In this seventeenth installment of our RECOVR Roundup series, we are sharing new findings and analysis from the RECOVR Research Hub and from our partner organizations, as well as links on what is happening in the Social Protection landscape in response to COVID-19. Read the previous installment if you missed it, and sign up for our mailing list if you'd like to receive this roundup series directly to your inbox.
As always, we encourage you to write to our team with ideas for features.
New Findings & Analysis
India: How did migrant workers recover after lockdown?
As workers returned to the city of Chennai, men found jobs again, but women had more difficulty
In March 2020, when the government of India announced a lockdown, many local migrant workers returned from the cities, often with great difficulty, to their native homes. Researchers Supreet Kaur, Heather Schofield, and Luisa Cefala tracked a sample of male migrant workers and their wives as restrictions eased (June-October 2020). Over time, they found more workers returned to Chennai and found work again: 45 percent of male workers were employed in May-June but almost 87 percent were by October. For women, 66 percent reported having worked before lockdown, but by June only 28 percent had found work and by October it had only risen to 38 percent. Nearly all respondents were eligible for cash assistance from the government but about a quarter never knew about or received it, and 63 percent reported stigma related to assumptions about illness among migrants. Read more here.
Kenya: How do microenterprises respond to a one-time cash transfer?
An unconditional cash transfer allowed women-owned microenterprises to stabilize during the first months of the pandemic
Researchers Wyatt Brooks, Kevin Donovan, and Terence Johnson studied the impact of providing a one-time, unconditional cash transfer to women-owned microenterprises in Dandora, a large informal settlement in Nairobi, Kenya. The grants of approximately US$50, about one-month’s profit, were delivered in May 2020 to 367 randomly-selected micro-entrepreneurs through the M-PESA mobile platform. Compared to non-recipients, those who received the transfers increased their firm profits (40 percent, and a recoup of almost one-third of lost profits from January to May), inventory spending (66 percent), and food expenditures (7 percent). The transfer substantially increased the likelihood of a closed business re-opening, and also spending on protective equipment and taking protective measures against COVID-19. The authors note that businesses reopening potentially counters the goal of curtailing virus spread, and that policymakers must balance competing pressures. Read more here.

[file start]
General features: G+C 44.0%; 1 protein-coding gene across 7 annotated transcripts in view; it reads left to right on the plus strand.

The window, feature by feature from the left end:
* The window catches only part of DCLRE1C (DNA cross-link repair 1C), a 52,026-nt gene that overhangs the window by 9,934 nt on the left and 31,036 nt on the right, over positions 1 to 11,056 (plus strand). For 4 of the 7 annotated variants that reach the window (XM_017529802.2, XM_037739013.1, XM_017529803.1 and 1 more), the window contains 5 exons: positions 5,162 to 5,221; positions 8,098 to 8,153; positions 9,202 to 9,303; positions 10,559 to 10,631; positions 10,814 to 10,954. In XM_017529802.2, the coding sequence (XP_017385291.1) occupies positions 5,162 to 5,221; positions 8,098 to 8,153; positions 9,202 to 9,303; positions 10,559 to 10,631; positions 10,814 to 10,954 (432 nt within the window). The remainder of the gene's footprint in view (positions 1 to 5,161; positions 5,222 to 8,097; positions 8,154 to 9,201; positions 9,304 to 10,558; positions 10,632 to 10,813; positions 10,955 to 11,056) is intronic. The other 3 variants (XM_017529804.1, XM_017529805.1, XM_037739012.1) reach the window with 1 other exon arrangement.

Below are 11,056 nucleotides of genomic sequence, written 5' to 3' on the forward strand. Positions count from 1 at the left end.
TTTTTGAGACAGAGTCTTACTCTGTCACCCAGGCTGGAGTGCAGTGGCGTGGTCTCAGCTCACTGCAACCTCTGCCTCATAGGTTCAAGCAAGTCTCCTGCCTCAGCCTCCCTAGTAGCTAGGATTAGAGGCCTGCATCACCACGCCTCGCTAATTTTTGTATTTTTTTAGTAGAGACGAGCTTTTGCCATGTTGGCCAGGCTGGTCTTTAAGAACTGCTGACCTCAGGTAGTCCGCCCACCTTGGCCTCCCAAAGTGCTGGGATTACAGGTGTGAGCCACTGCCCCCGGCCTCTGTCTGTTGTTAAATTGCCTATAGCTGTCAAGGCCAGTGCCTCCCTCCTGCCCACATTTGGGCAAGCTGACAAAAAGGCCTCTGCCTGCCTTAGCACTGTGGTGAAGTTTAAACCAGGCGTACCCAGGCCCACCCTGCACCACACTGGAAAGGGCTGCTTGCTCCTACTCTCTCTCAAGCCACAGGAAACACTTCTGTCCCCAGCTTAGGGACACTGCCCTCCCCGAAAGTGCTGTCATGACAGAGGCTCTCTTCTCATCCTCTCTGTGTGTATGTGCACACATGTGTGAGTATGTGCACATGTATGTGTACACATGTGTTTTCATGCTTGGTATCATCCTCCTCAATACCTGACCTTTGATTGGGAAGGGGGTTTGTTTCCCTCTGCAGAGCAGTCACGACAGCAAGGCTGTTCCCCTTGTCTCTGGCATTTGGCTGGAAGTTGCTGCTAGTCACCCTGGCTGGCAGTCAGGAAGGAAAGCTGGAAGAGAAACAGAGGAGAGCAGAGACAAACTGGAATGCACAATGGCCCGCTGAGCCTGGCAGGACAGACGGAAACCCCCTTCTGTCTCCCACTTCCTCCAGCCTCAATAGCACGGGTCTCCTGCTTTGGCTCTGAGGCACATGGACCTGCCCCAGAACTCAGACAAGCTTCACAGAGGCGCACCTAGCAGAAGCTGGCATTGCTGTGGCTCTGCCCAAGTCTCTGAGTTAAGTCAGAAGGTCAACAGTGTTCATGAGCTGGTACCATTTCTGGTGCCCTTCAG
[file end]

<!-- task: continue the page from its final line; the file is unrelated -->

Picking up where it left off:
What We're Reading & Watching
- Version 15 of the working paper by Gentilini et al. is here! Seventeen authors track social protection and jobs responses to the pandemic, including a total of 3,333 social protection measures which have been planned or implemented in 222 countries or territories. Cash transfers specifically have reached 1.3 billion people in 2020-2021. Gentilini recaps more findings on his website.
- New evidence from the Philippines suggests that cash transfers can have unintended negative impacts on non-beneficiary households under specific conditions where access to goods is limited, such as in remote areas. Transfers under the government’s Pantawid program were found to raise food prices and increase stunting by 34 percent among children from ineligible households in some poor areas. While these conditions characterize less than 4 percent of households across the country, this is a good reminder that universal cash transfer programs may be better than targeted ones in places where ineligible individuals are still poor.
- A new report (English/Spanish) by UNICEF, the World Food Programme, and the International Policy Centre for Inclusive Growth examines different Latin American countries’ approaches to providing over 4.2 million Venezuelan migrants access to social protection systems before and during the pandemic. The report calls for countries to explore methods for incorporating migrants into their social protection systems, while balancing existing gaps in care faced by countries’ own populations.
- In the US, an array of different cash transfer and voucher programs protect some households from poverty, but many still fall through the cracks. Several recent articles examine how people who are unhoused have struggled to access their federal stimulus checks; how the parents of young children sometimes can’t afford diapers because of strict limitations on the food stamp programs used to support families; and how only 25 percent of eligible households receive benefits from the Temporary Aid for Needy Families program due to the complex enrollment process.